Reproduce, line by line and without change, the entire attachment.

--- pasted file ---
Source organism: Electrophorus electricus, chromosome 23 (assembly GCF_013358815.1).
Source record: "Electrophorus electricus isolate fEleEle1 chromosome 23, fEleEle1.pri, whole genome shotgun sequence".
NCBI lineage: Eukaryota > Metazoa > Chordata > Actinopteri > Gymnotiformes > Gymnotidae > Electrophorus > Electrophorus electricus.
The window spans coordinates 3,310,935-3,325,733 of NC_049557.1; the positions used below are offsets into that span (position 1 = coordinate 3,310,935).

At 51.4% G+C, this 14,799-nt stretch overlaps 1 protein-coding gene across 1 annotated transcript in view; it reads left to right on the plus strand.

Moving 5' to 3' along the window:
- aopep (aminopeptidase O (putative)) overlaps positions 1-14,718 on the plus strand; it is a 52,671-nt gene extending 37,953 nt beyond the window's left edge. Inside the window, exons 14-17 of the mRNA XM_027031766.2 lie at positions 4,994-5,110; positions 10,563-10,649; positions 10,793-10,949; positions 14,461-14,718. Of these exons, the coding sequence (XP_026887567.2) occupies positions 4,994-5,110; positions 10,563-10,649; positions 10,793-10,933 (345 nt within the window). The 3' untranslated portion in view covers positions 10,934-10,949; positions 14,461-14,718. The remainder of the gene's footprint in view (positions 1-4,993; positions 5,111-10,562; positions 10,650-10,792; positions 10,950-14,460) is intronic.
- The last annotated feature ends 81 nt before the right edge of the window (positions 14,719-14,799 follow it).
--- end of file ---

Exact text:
Source organism: Electrophorus electricus, chromosome 23 (assembly GCF_013358815.1).
Source record: "Electrophorus electricus isolate fEleEle1 chromosome 23, fEleEle1.pri, whole genome shotgun sequence".
NCBI lineage: Eukaryota > Metazoa > Chordata > Actinopteri > Gymnotiformes > Gymnotidae > Electrophorus > Electrophorus electricus.
The window spans coordinates 3,310,935-3,325,733 of NC_049557.1; the positions used below are offsets into that span (position 1 = coordinate 3,310,935).

At 51.4% G+C, this 14,799-nt stretch overlaps 1 protein-coding gene across 1 annotated transcript in view; it reads left to right on the plus strand.

Moving 5' to 3' along the window:
- aopep (aminopeptidase O (putative)) overlaps positions 1-14,718 on the plus strand; it is a 52,671-nt gene extending 37,953 nt beyond the window's left edge. Inside the window, exons 14-17 of the mRNA XM_027031766.2 lie at positions 4,994-5,110; positions 10,563-10,649; positions 10,793-10,949; positions 14,461-14,718. Of these exons, the coding sequence (XP_026887567.2) occupies positions 4,994-5,110; positions 10,563-10,649; positions 10,793-10,933 (345 nt within the window). The 3' untranslated portion in view covers positions 10,934-10,949; positions 14,461-14,718. The remainder of the gene's footprint in view (positions 1-4,993; positions 5,111-10,562; positions 10,650-10,792; positions 10,950-14,460) is intronic.
- The last annotated feature ends 81 nt before the right edge of the window (positions 14,719-14,799 follow it).